Lombards, about the year 483 in the north of Germany, and about the year 526 in Hungary. We must look therefore for the gradual rise of the little horn, by which I think we are obliged to understand the spiritual kingdom of the Pope, between the years 356 and 526. As for the temporal kingdom of the Pope, it did not come up among the first ten horns, as Bp. Newton himself allows, who is thence obliged to construct a catalogue of ten kingdoms, not suited to the primitive division of the Empire, but to the eighth century : the temporal kingdom of the Pope therefore cannot be intended by the little horn. But the spiritual kingdom of the Pope arose precisely at this period. In the primitive Church, the authority of the Bishops of Rome extended not beyond their own diocese : precedence only was allowed to them in general councils by reason of the imperial city being their see. This precedence of honour was gradually enlarged into a precedence of authority. Still however no direct right could be claimed, for the Church was not as yet supported by the secular arm. But, after the conversion of the Empire to Christianity, great privileges were conferred upon the more dignified sees, especially upon that of Rome. Sir Isaac Newton has given a very minute detail of the gradual rise of this spiritual power ; and the first special edict, that he mentions as being made in its favour, bears date either the end of the year 378, or the beginning of the year 379.

379. This edict gives the Church of Rome the right of deciding appeals in all doubtful cases that concerned the western bishoprics. Sir Isaac accordingly dates very properly the commencement of the Pope's spiritual jurisdiction from it. This power however constituted but a very small kingdom compared to that which was afterwards erected upon its foundations. The irruption of the northern tribes which at first seemed likely to involve every thing in ruin and confusion, and the previous transfer of the seat of government from Rome to Constantinople, jointly contributed to increase the authority of the Roman bishор. .

“ While this ecclesiastical dominion was rising up,” says Sir Isaac, " the northern barbarous nations invaded the Western empire, and founded several kingdoms therejn of different religions from the Church of Rome. But: these kingdoms by degrees embraced the Roman faith, and at the same time submitted to the Pope's authority. The Franks in Gaul submitted in the end of the fifth century ; the Goths in Spain, at the end of the sixth ; and the Lombards in Italy were conquered by Charles the great in the year 774. Between the years 775 and 794, the same Charles extended the Pope's authority over all Germany and Hungary as far as the river Theysse and the Baltic sea. He then set him above all human judicature ; and at the same time assisted him in subduing the city and dutchy of Rome.”* The manner, in which the little horn almost insensibly arose, after the transfer of the seat of government, and during the dark period of Gothic invasion, is similarly described by Machiavel

. Having shewn how the Roman empire was divided by the incursions of the northern nations, he observes, “ About this time the Bishops of Rome began to take upon them, and to exercise greater authority than they had formerly done. At first, the successors of St. Peter were venerable and eminent for their miracles, and the holiness of their lives ; and their examples added daily such numbers to the Christian church, that, to obviate or remove the confusions which were then in the world, many princes turned Christians : and the Emperor of Rome being converted among the rest, and quitting Rome to hold his residence at Constantinople, the Roman empire began to decline, but the church of Rome augmented as fast.”+ After this he shews how the Roman empire declined, and how the power of the Church of Rome increased, first under the Ostrogoths, then under the Lombards, and lastly under the Franks. I have borrowed the preceding very apposite citation from Bp. Newton, who somewhat singularly, according to his scheme, adduces it to shew the springing up of the little horn among the ten other horns; and yet, after having adduced it, declares no less singularly, so far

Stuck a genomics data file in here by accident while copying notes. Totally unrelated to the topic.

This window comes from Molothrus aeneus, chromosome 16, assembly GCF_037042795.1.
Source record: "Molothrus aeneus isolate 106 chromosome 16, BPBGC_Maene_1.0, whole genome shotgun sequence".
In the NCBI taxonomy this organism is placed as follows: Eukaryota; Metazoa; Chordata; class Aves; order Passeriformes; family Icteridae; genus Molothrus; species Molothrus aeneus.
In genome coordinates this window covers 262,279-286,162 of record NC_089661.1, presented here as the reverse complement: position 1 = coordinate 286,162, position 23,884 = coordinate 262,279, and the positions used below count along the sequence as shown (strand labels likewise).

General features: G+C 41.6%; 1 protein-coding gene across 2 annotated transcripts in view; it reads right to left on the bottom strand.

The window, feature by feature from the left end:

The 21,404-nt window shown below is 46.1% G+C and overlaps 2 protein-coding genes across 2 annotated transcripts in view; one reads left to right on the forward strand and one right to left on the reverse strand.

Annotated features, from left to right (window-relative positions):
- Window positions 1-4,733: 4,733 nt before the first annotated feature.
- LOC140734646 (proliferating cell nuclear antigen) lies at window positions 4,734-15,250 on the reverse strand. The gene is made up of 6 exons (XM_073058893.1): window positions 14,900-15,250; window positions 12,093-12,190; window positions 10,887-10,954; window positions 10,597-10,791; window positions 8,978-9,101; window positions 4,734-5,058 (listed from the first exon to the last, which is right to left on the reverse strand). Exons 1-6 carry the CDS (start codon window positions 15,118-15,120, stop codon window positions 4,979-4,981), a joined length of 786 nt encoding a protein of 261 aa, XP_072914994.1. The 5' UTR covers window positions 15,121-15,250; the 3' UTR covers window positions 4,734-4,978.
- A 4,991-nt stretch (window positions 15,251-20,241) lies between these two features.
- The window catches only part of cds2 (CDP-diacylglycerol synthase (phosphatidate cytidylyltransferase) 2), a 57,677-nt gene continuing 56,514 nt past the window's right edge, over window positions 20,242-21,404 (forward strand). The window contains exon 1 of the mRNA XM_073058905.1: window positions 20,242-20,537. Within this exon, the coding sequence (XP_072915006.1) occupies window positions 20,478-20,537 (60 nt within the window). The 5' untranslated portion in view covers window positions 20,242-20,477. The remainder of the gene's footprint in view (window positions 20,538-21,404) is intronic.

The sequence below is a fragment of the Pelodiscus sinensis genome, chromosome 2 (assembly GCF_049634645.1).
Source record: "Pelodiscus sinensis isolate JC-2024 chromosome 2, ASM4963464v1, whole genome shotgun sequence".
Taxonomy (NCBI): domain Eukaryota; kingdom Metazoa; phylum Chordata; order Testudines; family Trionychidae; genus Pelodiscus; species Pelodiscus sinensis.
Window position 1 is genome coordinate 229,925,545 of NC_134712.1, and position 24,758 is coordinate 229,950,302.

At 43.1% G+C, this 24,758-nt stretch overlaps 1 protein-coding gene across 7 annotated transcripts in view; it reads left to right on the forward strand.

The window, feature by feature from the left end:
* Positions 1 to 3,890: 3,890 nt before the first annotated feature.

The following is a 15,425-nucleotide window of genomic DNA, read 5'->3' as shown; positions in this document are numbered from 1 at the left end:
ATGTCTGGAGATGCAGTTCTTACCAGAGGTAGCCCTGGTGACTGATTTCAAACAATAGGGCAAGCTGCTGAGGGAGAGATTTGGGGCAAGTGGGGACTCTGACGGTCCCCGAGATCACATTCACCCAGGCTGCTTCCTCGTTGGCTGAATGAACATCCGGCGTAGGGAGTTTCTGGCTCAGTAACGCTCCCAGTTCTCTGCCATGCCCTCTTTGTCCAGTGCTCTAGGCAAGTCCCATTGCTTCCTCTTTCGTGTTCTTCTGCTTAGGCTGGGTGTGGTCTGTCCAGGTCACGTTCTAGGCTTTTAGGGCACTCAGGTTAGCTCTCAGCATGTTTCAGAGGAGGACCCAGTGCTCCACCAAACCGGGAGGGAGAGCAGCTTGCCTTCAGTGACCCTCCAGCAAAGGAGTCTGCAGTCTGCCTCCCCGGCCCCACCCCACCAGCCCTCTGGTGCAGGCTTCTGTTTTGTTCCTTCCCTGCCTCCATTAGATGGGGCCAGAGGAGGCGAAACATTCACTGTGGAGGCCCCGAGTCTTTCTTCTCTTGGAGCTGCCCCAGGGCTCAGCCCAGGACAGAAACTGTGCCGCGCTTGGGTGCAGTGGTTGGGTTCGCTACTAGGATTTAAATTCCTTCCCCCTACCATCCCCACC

so far as the

propriety of the citation is concerned, that the Bishop of Rome did not become a horn till he became a temporal prince:

* Observ. on Dan. Chap. viii., | Hist. of Florence, B. 1. p. 6. cited by Bp. Newton,

66 The

Now, if the Bishop of Rome did not become a horn till he became a temporal prince, the citation, which speaks of the fourth, fifth, sixth, and seventh, centuries, certainly cannot shew the rise of a horn, which, according to his Lordship's scheme, did not begin to exist till the middle of the eighth century : but, if we consider the little horn as typifying the spiritual kingdom of the Papacy, nothing can be more to the point than the citation from Machiavel ; for it decidedly shews, that such a kingdom arose from very small beginnings among the ten horns precisely at the time when Daniel had predicted that it should arise. I shall conclude this account of the rise of the papal horn with Mr. Gibbon's description of its state at the close, of the sixth and at the beginning of the seventh century, immediately before the ecclesiastical kingdom became an ecclesiastical catholic empire. pontificate of Gregory the great lasted thirteen years, six months, and ten days-In his rival, the patriarch of Constantinople, he condemned the Antichristian title of Universal Bishop, which the successor of St. Peter was too haughty to concede, and too feeble to assume; and the ecclesiastical jurisdiction of Gregory was confined to the triple character of Bishop of Rome, Primate of Italy, and Apostle of the West - The bishops of Italy and the adjacent islands acknowledged the Roman pontiff as their special metropolitan. Even the existence, the union, or the translation, of the episcopal seats, was decided by his absolute discretion : and his successful inroads inroads into the provinces of Greece, of Spain, and of Gaul, might countenance the more lofty pretensions of succeeding Popes. He interposed to prevent the abuses of popular elections ; his jealous care maintained the purity of faith and discipline; and the apostolic shepherd assiduously watched over the faith and discipline of the subordinate pastors. Under his reign, the Arians of Italy and Spain were reconciled to the catholic church ; and the conquest of Britain reflects less glory on the name of Cesar, than on that of Gregory the first. Instead of six legions, forty monks were embarked for that distant island ; and the pontiff lamented the austere duties, which forbade him to partake the